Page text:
Should you consider trademarking your email newsletter subject line-style? Unlike print publications and Web sites that can use graphics and colors for immediate visual branding, email newsletter publishers only have two tiny text-only items. Your subject line and your from line.
Recipients scroll through dozens, even hundreds, of emails daily looking mainly for "what can I delete?" Establishing a brand stance in both has become imperative to open rates, readership, clicks. As we all know, many email recipients look at subject line first, and then only glance at from line if they are not sure if they should open the message.
This was brought home abruptly to me this week when a competitor to our other publications sent out an issue using a subject line that was strikingly similar to our typical subject lines.
Examples of our recent subject lines:
CASE STUDY: 5 Email Newsletter Publishing Rules CASE STUDY: Redesigning Your Site to Get More Sales Leads CASE STUDY: Viral Marketing Online - Ecards, Email & Petitions CASE STUDY: Lands' End Newsletter Results CASE STUDY: Reach Biz Purchasing Depts Online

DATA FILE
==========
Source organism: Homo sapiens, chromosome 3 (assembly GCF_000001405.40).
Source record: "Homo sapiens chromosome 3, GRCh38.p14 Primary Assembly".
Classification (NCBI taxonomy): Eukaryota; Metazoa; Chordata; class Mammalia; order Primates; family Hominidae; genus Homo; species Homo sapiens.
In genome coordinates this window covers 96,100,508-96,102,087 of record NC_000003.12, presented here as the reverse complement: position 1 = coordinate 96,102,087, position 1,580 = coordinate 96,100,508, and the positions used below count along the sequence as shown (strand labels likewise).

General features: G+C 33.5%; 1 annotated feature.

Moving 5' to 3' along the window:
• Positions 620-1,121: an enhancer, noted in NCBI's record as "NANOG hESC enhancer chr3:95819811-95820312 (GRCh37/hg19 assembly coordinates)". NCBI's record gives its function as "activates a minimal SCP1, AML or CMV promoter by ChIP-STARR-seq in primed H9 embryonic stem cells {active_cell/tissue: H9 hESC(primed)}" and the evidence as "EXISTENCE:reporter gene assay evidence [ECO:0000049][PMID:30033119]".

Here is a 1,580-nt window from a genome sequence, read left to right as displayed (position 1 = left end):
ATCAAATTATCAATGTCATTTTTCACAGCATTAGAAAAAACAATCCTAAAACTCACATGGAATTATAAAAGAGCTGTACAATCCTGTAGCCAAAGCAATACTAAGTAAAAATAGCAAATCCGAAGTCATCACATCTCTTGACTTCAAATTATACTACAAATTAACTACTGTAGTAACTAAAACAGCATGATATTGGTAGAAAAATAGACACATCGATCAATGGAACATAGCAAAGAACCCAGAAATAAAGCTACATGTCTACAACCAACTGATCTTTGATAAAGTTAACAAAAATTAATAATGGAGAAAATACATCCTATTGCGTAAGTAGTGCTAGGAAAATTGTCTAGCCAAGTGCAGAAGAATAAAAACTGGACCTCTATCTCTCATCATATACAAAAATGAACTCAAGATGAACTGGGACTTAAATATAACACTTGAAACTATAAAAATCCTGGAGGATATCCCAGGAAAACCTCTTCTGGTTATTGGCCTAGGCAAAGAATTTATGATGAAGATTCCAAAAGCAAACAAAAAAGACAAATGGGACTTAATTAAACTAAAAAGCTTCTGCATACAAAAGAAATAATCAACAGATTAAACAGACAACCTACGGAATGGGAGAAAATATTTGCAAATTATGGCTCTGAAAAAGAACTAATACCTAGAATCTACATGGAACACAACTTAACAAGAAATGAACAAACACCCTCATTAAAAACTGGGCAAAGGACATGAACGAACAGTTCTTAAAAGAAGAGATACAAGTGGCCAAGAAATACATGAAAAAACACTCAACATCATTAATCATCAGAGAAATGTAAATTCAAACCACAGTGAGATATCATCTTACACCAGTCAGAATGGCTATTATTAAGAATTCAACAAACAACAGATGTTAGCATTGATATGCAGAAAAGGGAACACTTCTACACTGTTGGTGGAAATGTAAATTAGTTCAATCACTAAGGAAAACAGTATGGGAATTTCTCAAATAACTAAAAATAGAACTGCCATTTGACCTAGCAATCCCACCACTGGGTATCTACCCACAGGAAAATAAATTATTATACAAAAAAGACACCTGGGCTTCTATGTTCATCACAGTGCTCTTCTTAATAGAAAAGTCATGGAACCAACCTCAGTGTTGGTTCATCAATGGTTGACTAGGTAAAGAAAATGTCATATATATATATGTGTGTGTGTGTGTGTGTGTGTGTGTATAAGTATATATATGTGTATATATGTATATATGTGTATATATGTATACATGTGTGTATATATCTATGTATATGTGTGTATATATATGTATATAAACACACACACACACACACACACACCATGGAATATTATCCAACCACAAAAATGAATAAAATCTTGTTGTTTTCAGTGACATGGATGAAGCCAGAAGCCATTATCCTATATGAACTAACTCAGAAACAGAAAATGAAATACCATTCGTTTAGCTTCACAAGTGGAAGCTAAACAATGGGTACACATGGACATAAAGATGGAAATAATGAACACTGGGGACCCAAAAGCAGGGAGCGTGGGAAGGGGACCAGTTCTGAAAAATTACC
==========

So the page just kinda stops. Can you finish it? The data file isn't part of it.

Notice a pattern? Yeah, it is on purpose. I figured lots of people do not look at "from," they just glance at subject first to seen what to delete or keep. If we started every single newsletter the same exact way, it would help our fans deal with their inboxes. Then, this week a competitor sent out an issue with the subject line:
CASE STUDY: Copy & Design Makeover Increases Site Revenues by 30 Percent
Almost immediately we began getting emails from our readers. One wanted to know if we had been bought by that competitor. One wanted to know if we were now publishing thatcompetitor. The third simply said, "Thought you should know they are trying to rip you off." Other readers let us know they had set up filters on their email, and anything with "CASE STUDY:" was automatically sucked off into their MarketingSherpa email folder. They were a little annoyed that something else had ended up there.
We contacted the publisher who did not share our concern about our publications being mistaken for each other. (They did not say, "Why get your panties in a twist?" but it was implied.) Then when we contacted our lawyer who specializes in publishing companies and who is known for being very levelheaded, we were advised that this could be a trademark violation.
Which brings me to the point. Subject lines matter. Consistent subject lines that are not boring (i.e. not "Sherpa Case Study May 17, Vol III Issue 17)," and somehow build your brand, are critical to success in email publishing. They are, in effect, part of your logo. How long will it take the law to catch up to this? Goodness knows and I certainly do not want to be the one spending the money to create the precedent.
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